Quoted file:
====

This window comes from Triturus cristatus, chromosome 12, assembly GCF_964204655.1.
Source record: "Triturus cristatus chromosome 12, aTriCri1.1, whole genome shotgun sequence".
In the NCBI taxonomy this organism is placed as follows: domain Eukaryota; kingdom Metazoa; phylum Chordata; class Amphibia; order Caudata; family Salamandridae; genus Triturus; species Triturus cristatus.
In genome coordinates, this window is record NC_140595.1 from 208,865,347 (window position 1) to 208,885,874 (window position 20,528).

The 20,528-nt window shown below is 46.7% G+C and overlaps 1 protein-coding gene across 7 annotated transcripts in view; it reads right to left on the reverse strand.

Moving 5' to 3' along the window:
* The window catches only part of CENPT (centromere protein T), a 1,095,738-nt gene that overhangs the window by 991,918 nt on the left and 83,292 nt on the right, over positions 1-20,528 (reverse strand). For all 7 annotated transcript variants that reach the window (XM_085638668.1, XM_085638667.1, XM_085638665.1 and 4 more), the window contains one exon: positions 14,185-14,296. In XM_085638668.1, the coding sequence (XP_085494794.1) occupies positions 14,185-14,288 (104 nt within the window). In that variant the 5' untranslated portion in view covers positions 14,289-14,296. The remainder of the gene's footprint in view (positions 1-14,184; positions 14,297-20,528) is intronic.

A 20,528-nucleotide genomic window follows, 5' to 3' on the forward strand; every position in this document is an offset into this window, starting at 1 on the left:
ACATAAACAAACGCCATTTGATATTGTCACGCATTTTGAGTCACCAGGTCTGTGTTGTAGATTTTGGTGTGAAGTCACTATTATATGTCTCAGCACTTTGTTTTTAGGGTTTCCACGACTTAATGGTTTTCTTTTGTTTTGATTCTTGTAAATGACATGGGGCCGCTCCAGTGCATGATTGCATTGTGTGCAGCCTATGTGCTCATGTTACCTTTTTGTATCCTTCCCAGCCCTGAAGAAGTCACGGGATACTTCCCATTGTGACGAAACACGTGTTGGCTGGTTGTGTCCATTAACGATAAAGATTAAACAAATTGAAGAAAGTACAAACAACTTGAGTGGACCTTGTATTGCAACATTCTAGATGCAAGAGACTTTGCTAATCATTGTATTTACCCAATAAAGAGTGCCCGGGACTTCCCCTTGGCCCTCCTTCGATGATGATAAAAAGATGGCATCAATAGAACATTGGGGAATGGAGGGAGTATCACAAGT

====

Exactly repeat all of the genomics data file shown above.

This window comes from Triturus cristatus, chromosome 12, assembly GCF_964204655.1.
Source record: "Triturus cristatus chromosome 12, aTriCri1.1, whole genome shotgun sequence".
In the NCBI taxonomy this organism is placed as follows: domain Eukaryota; kingdom Metazoa; phylum Chordata; class Amphibia; order Caudata; family Salamandridae; genus Triturus; species Triturus cristatus.
In genome coordinates, this window is record NC_140595.1 from 208,865,347 (window position 1) to 208,885,874 (window position 20,528).

The 20,528-nt window shown below is 46.7% G+C and overlaps 1 protein-coding gene across 7 annotated transcripts in view; it reads right to left on the reverse strand.

Moving 5' to 3' along the window:
* The window catches only part of CENPT (centromere protein T), a 1,095,738-nt gene that overhangs the window by 991,918 nt on the left and 83,292 nt on the right, over positions 1-20,528 (reverse strand). For all 7 annotated transcript variants that reach the window (XM_085638668.1, XM_085638667.1, XM_085638665.1 and 4 more), the window contains one exon: positions 14,185-14,296. In XM_085638668.1, the coding sequence (XP_085494794.1) occupies positions 14,185-14,288 (104 nt within the window). In that variant the 5' untranslated portion in view covers positions 14,289-14,296. The remainder of the gene's footprint in view (positions 1-14,184; positions 14,297-20,528) is intronic.

A 20,528-nucleotide genomic window follows, 5' to 3' on the forward strand; every position in this document is an offset into this window, starting at 1 on the left:
ACATAAACAAACGCCATTTGATATTGTCACGCATTTTGAGTCACCAGGTCTGTGTTGTAGATTTTGGTGTGAAGTCACTATTATATGTCTCAGCACTTTGTTTTTAGGGTTTCCACGACTTAATGGTTTTCTTTTGTTTTGATTCTTGTAAATGACATGGGGCCGCTCCAGTGCATGATTGCATTGTGTGCAGCCTATGTGCTCATGTTACCTTTTTGTATCCTTCCCAGCCCTGAAGAAGTCACGGGATACTTCCCATTGTGACGAAACACGTGTTGGCTGGTTGTGTCCATTAACGATAAAGATTAAACAAATTGAAGAAAGTACAAACAACTTGAGTGGACCTTGTATTGCAACATTCTAGATGCAAGAGACTTTGCTAATCATTGTATTTACCCAATAAAGAGTGCCCGGGACTTCCCCTTGGCCCTCCTTCGATGATGATAAAAAGATGGCATCAATAGAACATTGGGGAATGGAGGGAGTATCACAAGT